Russian president Vladimir Putin is right. The Kremlin's new, nuclear-armed Avangard hypersonic glide vehicle can defeat any U.S. defense.
The real danger, however, is that some senior U.S. officials seem to believe American defenses such as the U.S. Navy's SM-3 and the Army's Ground-Based Midcourse Defense missile-interceptor can stop a weapon such as Avangard.
Bad advice could encourage a reckless U.S. president to pursue a risky foreign policy while wrongly taking comfort that the Pentagon's missile-defense systems protect the United States from nuclear retaliation.
That's the latest warning from Ted Postol, a scientist and nuclear-weapons expert at the Massachusetts Institute of Technology. "Statements made by Vladimir Putin clearly and unambiguously indicate that he understands that U.S. missile defenses currently have no capabilities to deal with existing Russian ballistic missiles, yet alone something like a hypersonic-like vehicle."
"What concerns Putin is that U.S. political and military leadership is so out of touch and so politicized with regard to the missile defense issue that a future president might actually think that they could get away with striking Russian nuclear forces and then using missile defenses to defend against a straggling Russian counterattack," Postol explained.
Avangard launches atop a rocket before separating and gliding toward its target at an altitude just below the upper limit of the atmosphere and a velocity 20 times the speed of sound or faster.
No existing U.S. missile defense system can target a vehicle moving that fast at such a relatively low altitude for a strategic weapon. "We don't have any defense that could deny the employment of such a weapon against us," U.S. Air Force general John Hyten, the head of U.S. Strategic Command, said in March 2018.
But not all American leaders appreciate this fact, Postol said. "For example, [retired] general James Cartwright [the vice chairman of the Joint Chiefs of Staff from 2007 to 2011] testified before the Senate Armed Services Committee that it was his judgment that the GMD system could under some circumstances have a greater than 90-percent intercept rate against a small number of ICBMs."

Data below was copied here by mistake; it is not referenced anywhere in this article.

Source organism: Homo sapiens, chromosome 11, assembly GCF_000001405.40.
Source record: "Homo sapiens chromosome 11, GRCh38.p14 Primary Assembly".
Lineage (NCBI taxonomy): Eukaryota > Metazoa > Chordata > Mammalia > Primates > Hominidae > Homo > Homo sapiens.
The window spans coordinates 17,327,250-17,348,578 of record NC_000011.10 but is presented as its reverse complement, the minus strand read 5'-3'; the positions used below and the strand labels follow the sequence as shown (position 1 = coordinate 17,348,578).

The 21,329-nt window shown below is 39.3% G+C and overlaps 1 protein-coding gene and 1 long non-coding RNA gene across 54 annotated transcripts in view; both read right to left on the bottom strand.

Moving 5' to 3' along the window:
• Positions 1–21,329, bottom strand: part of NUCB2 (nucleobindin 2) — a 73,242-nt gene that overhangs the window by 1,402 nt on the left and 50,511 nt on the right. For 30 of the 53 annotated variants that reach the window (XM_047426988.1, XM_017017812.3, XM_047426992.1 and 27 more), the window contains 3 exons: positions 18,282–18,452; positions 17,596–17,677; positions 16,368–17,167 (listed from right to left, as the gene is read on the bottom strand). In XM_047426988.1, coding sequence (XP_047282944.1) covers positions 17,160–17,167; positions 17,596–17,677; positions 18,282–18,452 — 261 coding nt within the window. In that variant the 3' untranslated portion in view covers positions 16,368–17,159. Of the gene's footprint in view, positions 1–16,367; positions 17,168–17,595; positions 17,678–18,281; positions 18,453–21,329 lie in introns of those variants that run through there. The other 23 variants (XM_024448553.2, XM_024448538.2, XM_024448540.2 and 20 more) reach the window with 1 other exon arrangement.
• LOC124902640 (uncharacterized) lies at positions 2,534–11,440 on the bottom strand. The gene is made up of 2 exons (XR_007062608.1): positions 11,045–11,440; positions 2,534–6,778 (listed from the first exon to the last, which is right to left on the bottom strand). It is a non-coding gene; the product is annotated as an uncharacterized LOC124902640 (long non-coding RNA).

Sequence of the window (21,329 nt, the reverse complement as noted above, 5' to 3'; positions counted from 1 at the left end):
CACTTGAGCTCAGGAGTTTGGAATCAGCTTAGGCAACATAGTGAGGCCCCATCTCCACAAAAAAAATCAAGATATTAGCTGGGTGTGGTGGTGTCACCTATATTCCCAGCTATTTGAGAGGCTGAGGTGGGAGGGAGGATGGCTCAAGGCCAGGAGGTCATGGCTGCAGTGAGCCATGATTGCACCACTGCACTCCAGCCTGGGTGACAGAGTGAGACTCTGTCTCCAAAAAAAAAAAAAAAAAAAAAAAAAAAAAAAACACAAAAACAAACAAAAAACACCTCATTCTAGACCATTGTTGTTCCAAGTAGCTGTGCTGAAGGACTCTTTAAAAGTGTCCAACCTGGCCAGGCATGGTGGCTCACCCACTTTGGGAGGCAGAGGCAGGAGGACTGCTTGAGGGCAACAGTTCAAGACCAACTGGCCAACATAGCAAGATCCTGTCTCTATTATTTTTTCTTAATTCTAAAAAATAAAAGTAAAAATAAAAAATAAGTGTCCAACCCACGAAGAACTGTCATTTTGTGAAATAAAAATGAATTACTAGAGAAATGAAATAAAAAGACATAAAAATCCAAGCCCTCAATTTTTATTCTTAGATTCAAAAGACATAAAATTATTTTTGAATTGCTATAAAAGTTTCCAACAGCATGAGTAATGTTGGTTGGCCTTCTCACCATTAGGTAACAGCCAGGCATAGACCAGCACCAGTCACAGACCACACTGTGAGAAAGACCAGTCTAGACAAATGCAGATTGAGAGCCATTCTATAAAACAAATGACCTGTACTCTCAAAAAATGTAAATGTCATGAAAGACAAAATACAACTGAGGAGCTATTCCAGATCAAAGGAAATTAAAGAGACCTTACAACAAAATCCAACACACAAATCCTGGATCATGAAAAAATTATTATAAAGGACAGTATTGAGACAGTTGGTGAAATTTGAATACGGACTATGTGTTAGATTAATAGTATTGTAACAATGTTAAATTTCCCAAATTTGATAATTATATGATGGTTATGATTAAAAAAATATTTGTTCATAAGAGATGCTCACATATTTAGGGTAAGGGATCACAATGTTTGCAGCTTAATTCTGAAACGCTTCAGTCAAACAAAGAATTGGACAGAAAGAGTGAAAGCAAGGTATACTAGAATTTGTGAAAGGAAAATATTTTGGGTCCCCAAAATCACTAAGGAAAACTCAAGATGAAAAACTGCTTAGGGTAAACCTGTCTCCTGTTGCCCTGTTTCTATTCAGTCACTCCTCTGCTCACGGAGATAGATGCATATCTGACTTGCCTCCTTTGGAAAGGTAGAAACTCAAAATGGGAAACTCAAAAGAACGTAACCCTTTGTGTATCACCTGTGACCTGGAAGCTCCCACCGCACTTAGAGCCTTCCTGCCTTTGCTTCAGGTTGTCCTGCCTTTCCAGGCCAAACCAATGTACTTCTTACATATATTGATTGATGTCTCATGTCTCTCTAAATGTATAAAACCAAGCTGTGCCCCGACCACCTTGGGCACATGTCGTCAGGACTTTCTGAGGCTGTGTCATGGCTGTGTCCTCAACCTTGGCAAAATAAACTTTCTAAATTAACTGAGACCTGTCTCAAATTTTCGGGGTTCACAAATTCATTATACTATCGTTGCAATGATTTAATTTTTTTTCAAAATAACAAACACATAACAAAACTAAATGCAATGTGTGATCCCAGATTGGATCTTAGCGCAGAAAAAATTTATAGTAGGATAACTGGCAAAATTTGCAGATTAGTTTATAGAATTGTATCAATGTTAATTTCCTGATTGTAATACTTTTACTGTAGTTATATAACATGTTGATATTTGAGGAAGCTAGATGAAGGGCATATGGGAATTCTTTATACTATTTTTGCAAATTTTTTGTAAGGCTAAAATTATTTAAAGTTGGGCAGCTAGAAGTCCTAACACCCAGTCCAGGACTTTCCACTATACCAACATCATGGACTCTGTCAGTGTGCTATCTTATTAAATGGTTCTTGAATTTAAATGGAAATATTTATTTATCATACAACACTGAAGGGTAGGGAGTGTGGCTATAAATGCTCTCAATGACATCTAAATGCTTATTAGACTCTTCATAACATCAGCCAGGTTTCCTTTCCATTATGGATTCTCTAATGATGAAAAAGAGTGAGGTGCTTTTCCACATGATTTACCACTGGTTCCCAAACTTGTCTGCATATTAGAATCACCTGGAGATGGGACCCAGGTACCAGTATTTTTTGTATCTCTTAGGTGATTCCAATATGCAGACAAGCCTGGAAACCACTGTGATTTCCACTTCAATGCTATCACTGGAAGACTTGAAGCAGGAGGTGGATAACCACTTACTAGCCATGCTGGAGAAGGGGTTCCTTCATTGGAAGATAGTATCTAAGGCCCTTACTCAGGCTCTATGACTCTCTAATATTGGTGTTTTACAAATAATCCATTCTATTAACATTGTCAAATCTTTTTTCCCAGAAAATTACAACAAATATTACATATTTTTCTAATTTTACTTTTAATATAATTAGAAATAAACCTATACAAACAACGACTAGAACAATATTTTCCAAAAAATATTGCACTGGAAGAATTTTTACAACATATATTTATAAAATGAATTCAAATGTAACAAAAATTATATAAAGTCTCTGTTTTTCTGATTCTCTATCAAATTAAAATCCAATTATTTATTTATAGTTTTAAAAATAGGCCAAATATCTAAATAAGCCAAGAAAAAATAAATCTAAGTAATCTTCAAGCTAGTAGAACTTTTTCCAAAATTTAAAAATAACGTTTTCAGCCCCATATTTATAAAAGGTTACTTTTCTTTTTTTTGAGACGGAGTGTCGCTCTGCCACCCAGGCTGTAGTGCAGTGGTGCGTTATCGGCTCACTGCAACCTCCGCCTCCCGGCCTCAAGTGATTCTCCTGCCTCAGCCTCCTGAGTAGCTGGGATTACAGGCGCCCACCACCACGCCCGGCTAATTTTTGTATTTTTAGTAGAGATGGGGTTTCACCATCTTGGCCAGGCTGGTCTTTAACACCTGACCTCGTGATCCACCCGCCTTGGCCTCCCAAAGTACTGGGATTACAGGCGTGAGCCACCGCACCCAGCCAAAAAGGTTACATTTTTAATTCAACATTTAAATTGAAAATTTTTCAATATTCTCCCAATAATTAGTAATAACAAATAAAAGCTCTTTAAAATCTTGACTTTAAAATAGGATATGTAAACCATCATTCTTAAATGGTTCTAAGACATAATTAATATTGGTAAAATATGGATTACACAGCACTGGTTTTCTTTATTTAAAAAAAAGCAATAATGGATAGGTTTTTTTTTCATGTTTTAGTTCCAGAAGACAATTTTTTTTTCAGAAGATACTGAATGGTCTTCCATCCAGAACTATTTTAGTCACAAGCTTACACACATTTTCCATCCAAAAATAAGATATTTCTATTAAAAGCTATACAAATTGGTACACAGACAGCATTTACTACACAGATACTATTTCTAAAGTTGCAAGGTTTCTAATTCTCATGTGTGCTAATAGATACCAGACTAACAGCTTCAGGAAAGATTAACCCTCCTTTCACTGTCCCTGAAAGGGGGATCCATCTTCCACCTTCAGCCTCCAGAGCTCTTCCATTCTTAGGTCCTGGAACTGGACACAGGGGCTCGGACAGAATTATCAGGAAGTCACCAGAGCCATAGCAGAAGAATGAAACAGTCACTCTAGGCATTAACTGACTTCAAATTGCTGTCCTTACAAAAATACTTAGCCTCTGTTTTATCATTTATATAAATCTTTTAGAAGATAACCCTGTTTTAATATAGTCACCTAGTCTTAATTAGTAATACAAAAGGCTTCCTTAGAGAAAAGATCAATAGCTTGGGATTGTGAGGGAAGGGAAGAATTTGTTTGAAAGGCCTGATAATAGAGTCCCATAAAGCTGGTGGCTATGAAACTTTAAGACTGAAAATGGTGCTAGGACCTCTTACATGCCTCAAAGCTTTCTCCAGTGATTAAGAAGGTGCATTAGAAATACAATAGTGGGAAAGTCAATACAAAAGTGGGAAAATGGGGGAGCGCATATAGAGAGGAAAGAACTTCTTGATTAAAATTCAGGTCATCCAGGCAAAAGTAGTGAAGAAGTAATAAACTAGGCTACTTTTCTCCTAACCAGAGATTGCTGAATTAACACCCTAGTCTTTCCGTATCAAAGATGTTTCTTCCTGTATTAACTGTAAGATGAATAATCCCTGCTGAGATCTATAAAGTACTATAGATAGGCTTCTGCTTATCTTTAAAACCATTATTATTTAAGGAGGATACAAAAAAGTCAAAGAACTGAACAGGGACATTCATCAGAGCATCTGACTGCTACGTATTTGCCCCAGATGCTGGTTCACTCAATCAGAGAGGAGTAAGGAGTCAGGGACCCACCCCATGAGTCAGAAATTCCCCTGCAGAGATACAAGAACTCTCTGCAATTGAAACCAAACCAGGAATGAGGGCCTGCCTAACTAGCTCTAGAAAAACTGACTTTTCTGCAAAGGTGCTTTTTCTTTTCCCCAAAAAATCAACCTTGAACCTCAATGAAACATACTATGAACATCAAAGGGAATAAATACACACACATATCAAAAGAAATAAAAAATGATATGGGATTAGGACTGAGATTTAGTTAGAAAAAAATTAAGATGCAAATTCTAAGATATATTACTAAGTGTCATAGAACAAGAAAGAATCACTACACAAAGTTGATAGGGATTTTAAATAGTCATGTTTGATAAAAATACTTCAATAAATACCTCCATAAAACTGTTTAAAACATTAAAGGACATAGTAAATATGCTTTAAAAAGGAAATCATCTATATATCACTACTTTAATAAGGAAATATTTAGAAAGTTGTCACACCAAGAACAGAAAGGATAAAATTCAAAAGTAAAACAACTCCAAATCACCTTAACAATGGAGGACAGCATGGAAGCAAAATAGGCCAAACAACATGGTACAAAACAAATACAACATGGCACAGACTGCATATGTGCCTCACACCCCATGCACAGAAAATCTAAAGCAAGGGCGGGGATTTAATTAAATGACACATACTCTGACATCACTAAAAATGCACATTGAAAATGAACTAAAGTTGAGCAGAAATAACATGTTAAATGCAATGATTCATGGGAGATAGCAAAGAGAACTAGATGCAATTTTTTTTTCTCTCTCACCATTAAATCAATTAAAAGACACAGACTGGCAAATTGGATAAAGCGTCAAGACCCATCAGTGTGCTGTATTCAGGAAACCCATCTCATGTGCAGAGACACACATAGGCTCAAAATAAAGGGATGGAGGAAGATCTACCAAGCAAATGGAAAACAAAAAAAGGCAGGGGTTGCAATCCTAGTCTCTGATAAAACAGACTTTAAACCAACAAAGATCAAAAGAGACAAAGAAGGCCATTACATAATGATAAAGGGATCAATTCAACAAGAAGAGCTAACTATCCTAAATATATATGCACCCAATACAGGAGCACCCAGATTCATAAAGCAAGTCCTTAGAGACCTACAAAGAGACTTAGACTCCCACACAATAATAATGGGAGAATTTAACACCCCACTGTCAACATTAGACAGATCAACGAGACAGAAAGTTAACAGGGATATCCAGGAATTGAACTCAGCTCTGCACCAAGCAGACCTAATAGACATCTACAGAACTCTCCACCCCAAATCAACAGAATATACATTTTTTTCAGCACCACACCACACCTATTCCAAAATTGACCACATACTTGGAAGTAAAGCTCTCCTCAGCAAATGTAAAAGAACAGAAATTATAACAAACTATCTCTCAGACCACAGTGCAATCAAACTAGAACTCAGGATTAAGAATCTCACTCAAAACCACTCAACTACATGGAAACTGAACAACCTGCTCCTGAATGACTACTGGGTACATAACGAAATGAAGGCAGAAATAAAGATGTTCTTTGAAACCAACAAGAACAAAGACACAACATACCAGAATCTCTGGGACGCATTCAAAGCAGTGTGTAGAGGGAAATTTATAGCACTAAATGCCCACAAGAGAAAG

"When pressed by [then-]senator Birch Bayh of Indiana about the strength of his conclusion, he stated that he would advise a U.S. president to this effect in a crisis," Postol continued.
"Without going into the details at this moment, I believe his reasoning was based on a total misunderstanding of the testing statistics associated with that system. The problem is that one can imagine circumstances where somebody with Cartwright's extraordinarily limited understanding but appearance of knowledge could be seen as an expert by a president during a crisis.
"Although such a circumstance is extremely improbable, when one is talking about the potential of a large-scale nuclear exchange occurring due to such impressive levels of advisory ignorance, anyone who is worried about these problems would take Cartwright's ignorance very seriously.
"So the real problem from Putin's point of view is the potential that someone in American leadership could take an extraordinarily ill-advised decision under some kind of crisis situation to try to destroy Russian nuclear strike forces with a preemptive strike and then try to deal with the ragged retaliation using missile defenses," Postol went on.
"However ludicrous this concern may appear, it is not simply the fantasy of an ill-informed Russian leader. In fact, it is a reasonable concern of a sophisticated thinking well-informed Russian leader who sees potential adversaries with remarkably ill-informed political and military leadership.
"So it is very clear that Putin's strategy is to develop nuclear strike systems that even someone who is completely ignorant would understand cannot be addressed with missile defenses," Postol warned.
Putin's own words seem to back up Postol's assertion. "I hope our newest systems will make think those who got accustomed to militarist and aggressive rhetoric," Putin commented while announcing progress on Avangard.
"The point of the weapon is to make it clear, even to somebody who is totally ignorant, that missile defenses would have no capability to deal with the weapon," Postol said. "This is the strategy behind building and deploying ballistic missile warheads that maneuver above the atmosphere to disrupt GMD and SM-3 tracking and homing systems, and it is also the strategy behind the hypersonic ... vehicle."
"Putin understands that U.S. missile defense systems basically have little or no chance of intercepting anything," Postol concluded. "But he is not so worried about the systems as he is the numbskulls who make decisions about when and how to use the systems."
David Axe serves as the new Defense Editor of the National Interest. He is the author of the graphic novels War Fix, War Is Boring and Machete Squad.